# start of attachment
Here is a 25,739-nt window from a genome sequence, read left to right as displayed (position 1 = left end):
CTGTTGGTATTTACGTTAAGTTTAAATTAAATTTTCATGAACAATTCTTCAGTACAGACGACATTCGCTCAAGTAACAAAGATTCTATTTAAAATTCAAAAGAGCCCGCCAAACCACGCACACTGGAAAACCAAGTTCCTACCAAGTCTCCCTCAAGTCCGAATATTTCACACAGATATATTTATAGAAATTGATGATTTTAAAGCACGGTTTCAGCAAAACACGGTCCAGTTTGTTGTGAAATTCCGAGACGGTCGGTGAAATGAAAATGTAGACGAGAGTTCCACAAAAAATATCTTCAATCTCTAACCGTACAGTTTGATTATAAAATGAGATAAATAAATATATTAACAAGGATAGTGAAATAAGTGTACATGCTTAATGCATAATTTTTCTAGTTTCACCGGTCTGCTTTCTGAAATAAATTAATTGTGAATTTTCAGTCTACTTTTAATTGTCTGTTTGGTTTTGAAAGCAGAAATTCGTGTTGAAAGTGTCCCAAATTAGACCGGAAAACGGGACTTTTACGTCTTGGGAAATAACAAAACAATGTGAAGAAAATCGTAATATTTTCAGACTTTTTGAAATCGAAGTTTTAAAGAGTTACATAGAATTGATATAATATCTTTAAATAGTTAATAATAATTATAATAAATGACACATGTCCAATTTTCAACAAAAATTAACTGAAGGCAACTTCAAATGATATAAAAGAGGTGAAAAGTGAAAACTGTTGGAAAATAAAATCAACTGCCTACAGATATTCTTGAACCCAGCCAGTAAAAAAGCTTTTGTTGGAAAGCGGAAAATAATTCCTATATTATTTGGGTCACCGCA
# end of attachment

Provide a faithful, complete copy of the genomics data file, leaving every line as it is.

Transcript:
Here is a 25,739-nt window from a genome sequence, read left to right as displayed (position 1 = left end):
CTGTTGGTATTTACGTTAAGTTTAAATTAAATTTTCATGAACAATTCTTCAGTACAGACGACATTCGCTCAAGTAACAAAGATTCTATTTAAAATTCAAAAGAGCCCGCCAAACCACGCACACTGGAAAACCAAGTTCCTACCAAGTCTCCCTCAAGTCCGAATATTTCACACAGATATATTTATAGAAATTGATGATTTTAAAGCACGGTTTCAGCAAAACACGGTCCAGTTTGTTGTGAAATTCCGAGACGGTCGGTGAAATGAAAATGTAGACGAGAGTTCCACAAAAAATATCTTCAATCTCTAACCGTACAGTTTGATTATAAAATGAGATAAATAAATATATTAACAAGGATAGTGAAATAAGTGTACATGCTTAATGCATAATTTTTCTAGTTTCACCGGTCTGCTTTCTGAAATAAATTAATTGTGAATTTTCAGTCTACTTTTAATTGTCTGTTTGGTTTTGAAAGCAGAAATTCGTGTTGAAAGTGTCCCAAATTAGACCGGAAAACGGGACTTTTACGTCTTGGGAAATAACAAAACAATGTGAAGAAAATCGTAATATTTTCAGACTTTTTGAAATCGAAGTTTTAAAGAGTTACATAGAATTGATATAATATCTTTAAATAGTTAATAATAATTATAATAAATGACACATGTCCAATTTTCAACAAAAATTAACTGAAGGCAACTTCAAATGATATAAAAGAGGTGAAAAGTGAAAACTGTTGGAAAATAAAATCAACTGCCTACAGATATTCTTGAACCCAGCCAGTAAAAAAGCTTTTGTTGGAAAGCGGAAAATAATTCCTATATTATTTGGGTCACCGCA